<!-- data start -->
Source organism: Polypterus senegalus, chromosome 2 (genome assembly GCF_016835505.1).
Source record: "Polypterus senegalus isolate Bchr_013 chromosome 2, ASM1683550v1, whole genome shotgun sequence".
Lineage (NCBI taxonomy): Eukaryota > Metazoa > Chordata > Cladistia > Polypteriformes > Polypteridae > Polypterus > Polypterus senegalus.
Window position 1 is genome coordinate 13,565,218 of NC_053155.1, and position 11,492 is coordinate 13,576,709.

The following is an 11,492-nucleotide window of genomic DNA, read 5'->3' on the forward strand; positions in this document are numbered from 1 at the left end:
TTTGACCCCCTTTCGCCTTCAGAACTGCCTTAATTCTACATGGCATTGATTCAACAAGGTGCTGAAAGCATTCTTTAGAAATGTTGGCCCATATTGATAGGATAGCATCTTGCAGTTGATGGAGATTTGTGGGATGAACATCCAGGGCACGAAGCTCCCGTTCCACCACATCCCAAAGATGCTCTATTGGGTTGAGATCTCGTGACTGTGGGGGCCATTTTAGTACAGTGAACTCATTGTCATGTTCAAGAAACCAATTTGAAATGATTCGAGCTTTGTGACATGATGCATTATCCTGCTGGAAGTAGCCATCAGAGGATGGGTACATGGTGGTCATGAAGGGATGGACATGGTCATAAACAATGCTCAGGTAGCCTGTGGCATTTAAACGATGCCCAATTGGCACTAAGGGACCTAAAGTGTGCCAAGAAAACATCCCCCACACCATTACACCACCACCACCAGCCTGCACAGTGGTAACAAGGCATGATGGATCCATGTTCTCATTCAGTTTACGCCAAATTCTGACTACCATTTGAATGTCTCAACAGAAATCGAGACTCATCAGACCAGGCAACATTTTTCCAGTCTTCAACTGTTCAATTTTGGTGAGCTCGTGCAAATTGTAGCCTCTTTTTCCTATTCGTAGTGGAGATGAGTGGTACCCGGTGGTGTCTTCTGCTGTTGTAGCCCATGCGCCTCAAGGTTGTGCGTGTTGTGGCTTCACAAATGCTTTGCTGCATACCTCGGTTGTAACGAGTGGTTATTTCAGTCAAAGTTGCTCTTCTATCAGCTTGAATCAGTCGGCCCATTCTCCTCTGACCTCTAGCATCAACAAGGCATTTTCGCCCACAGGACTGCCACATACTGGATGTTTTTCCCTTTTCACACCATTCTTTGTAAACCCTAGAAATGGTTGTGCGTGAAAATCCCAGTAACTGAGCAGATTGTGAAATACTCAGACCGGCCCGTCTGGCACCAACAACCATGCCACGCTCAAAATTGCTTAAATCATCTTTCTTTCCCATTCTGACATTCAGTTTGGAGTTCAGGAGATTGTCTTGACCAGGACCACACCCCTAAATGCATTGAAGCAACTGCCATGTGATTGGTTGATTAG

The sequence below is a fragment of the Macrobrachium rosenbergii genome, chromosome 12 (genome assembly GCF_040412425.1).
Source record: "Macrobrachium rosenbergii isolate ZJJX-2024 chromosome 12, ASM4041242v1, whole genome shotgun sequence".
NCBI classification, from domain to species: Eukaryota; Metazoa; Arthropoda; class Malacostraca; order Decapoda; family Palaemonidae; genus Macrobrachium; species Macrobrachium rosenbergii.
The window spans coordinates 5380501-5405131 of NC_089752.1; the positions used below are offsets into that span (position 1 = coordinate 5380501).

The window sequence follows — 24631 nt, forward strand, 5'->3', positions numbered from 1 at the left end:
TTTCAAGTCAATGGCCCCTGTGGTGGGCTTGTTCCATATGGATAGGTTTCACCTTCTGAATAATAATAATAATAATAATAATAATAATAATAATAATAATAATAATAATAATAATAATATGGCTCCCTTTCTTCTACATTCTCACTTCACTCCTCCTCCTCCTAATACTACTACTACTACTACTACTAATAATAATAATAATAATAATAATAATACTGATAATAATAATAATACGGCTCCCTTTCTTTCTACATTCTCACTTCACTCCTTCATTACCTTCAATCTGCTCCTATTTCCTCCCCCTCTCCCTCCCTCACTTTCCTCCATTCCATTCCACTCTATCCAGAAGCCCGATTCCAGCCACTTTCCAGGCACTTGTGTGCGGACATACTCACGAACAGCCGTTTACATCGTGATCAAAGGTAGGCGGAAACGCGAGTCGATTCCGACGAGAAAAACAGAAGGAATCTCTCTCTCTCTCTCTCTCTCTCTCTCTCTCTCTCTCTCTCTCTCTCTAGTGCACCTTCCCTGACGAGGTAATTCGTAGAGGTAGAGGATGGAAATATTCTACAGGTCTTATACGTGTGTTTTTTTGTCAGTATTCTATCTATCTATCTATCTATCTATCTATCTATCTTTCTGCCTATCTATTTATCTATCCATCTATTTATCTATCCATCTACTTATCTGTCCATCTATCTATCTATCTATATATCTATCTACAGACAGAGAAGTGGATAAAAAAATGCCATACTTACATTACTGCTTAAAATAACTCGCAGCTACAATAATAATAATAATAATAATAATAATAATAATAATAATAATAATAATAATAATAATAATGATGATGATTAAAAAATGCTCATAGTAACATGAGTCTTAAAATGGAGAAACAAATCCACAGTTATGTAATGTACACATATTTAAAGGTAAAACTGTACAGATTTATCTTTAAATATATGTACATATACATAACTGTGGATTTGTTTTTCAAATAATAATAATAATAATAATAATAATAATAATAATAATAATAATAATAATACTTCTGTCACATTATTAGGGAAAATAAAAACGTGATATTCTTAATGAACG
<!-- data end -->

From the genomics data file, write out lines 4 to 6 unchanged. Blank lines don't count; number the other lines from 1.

Window position 1 is genome coordinate 13,565,218 of NC_053155.1, and position 11,492 is coordinate 13,576,709.

The following is an 11,492-nucleotide window of genomic DNA, read 5'->3' on the forward strand; positions in this document are numbered from 1 at the left end:
TTTGACCCCCTTTCGCCTTCAGAACTGCCTTAATTCTACATGGCATTGATTCAACAAGGTGCTGAAAGCATTCTTTAGAAATGTTGGCCCATATTGATAGGATAGCATCTTGCAGTTGATGGAGATTTGTGGGATGAACATCCAGGGCACGAAGCTCCCGTTCCACCACATCCCAAAGATGCTCTATTGGGTTGAGATCTCGTGACTGTGGGGGCCATTTTAGTACAGTGAACTCATTGTCATGTTCAAGAAACCAATTTGAAATGATTCGAGCTTTGTGACATGATGCATTATCCTGCTGGAAGTAGCCATCAGAGGATGGGTACATGGTGGTCATGAAGGGATGGACATGGTCATAAACAATGCTCAGGTAGCCTGTGGCATTTAAACGATGCCCAATTGGCACTAAGGGACCTAAAGTGTGCCAAGAAAACATCCCCCACACCATTACACCACCACCACCAGCCTGCACAGTGGTAACAAGGCATGATGGATCCATGTTCTCATTCAGTTTACGCCAAATTCTGACTACCATTTGAATGTCTCAACAGAAATCGAGACTCATCAGACCAGGCAACATTTTTCCAGTCTTCAACTGTTCAATTTTGGTGAGCTCGTGCAAATTGTAGCCTCTTTTTCCTATTCGTAGTGGAGATGAGTGGTACCCGGTGGTGTCTTCTGCTGTTGTAGCCCATGCGCCTCAAGGTTGTGCGTGTTGTGGCTTCACAAATGCTTTGCTGCATACCTCGGTTGTAACGAGTGGTTATTTCAGTCAAAGTTGCTCTTCTATCAGCTTGAATCAGTCGGCCCATTCTCCTCTGACCTCTAGCATCAACAAGGCATTTTCGCCCACAGGACTGCCACATACTGGATGTTTTTCCCTTTTCACACCATTCTTTGTAAACCCTAGAAATGGTTGTGCGTGAAAATCCCAGTAACTGAGCAGATTGTGAAATACTCAGACCGGCCCGTCTGGCACCAACAACCATGCCACGCTCAAAATTGCTTAAATCATCTTTCTTTCCCATTCTGACATTCAGTTTGGAGTTCAGGAGATTGTCTTGACCAGGACCACACCCCTAAATGCATTGAAGCAACTGCCATGTGATTGGTTGATTAG